If we’re being honest, we all make judgements about the people we meet, often instantaneously. Perhaps this stems from an evolutionary perspective of safety – needing to judge quickly our environment and the potential threat of those within it. This rapid decision is made for both parties when a patient walks into a therapist’s room. We need to be aware of our internal biases and what drives our belief in the authenticity of someone’s pain. An important consideration, as it is likely to effect treatment.
But are you really in pain?
Therapists suspicion of their patient’s pain is not new. Perhaps it’s a result of exposure. If you work in healthcare your likely to have a lower estimate of someone’s pain, compared to those outside the industry. More so, the longer you work within the healthcare industry. It seems that for some reason, we become cynical over time.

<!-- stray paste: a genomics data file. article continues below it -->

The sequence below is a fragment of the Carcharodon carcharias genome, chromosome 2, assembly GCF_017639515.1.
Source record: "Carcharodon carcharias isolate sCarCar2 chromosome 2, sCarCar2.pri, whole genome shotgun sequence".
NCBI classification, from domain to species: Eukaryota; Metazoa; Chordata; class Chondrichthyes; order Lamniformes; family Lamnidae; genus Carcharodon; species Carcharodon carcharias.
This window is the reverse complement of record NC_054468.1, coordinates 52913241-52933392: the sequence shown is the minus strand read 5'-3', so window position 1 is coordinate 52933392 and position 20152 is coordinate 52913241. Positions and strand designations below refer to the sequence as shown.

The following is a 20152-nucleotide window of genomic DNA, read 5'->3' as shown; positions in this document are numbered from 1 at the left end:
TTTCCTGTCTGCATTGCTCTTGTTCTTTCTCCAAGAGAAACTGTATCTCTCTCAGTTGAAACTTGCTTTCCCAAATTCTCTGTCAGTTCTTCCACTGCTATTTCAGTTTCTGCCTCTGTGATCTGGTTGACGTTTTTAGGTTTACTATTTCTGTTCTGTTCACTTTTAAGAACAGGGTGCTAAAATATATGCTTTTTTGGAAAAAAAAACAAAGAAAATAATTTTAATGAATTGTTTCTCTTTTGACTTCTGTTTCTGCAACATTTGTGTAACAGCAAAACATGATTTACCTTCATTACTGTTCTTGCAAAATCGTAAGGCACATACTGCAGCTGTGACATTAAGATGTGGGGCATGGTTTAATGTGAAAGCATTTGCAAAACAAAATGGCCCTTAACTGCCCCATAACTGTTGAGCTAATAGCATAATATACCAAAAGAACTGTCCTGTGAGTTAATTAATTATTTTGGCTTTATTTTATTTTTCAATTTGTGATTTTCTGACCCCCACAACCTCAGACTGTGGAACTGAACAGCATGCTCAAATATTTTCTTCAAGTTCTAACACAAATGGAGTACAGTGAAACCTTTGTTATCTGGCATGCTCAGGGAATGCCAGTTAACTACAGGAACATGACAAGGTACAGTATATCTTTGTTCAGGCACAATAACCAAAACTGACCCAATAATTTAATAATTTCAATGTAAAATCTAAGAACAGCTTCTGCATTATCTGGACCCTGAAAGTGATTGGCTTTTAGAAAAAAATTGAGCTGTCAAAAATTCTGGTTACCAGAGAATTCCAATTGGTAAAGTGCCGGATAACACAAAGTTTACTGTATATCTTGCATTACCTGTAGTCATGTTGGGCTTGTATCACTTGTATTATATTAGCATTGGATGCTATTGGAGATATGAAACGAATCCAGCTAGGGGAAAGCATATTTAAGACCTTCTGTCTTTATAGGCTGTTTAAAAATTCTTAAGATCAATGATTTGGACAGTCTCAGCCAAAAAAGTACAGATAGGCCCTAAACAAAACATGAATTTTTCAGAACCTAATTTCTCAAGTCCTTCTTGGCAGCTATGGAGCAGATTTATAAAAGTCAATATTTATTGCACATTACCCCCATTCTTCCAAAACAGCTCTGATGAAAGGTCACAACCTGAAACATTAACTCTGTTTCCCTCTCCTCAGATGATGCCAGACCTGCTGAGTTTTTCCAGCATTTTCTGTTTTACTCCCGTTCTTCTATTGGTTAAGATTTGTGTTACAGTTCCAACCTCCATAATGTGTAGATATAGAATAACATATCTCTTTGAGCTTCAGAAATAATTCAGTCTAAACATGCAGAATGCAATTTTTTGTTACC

Why we doubt
Ethnicity, skin colour, sex, age, attractiveness, likeability, manner all seem to have an effect how we judge someone else’s pain. Even the absence of medical evidence makes us doubt our patient’s credibility when they tell us they’re in pain – a sad fact, especially as we learn more about the poor correlation of imaging reports and pain. Of course pain is subjective, to be felt and expressed only by the person experiencing it. Despite this, we judge, we agree, and sometimes we doubt.
Women at a disadvantage
Our judgements about pain are not equal for men and women. Clinical studies suggest that women’s pain is underestimated compared to men’s. Schafer et al. (2016) found similar results, such that “women, particularly those rated of low trustworthiness, were estimated to have less pain and to be more likely to exaggerate it.” The fear is that this trickles into clinical decisions where women receive less analgesia, and instead have their pain attributed to psychological rather than medical problems. As Schafer et al. (2016) concludes, “systematic disadvantage to women showing pain is of serious concern in healthcare settings.” Perhaps having an awareness of our biases is a good place to start.
– Hayley Leake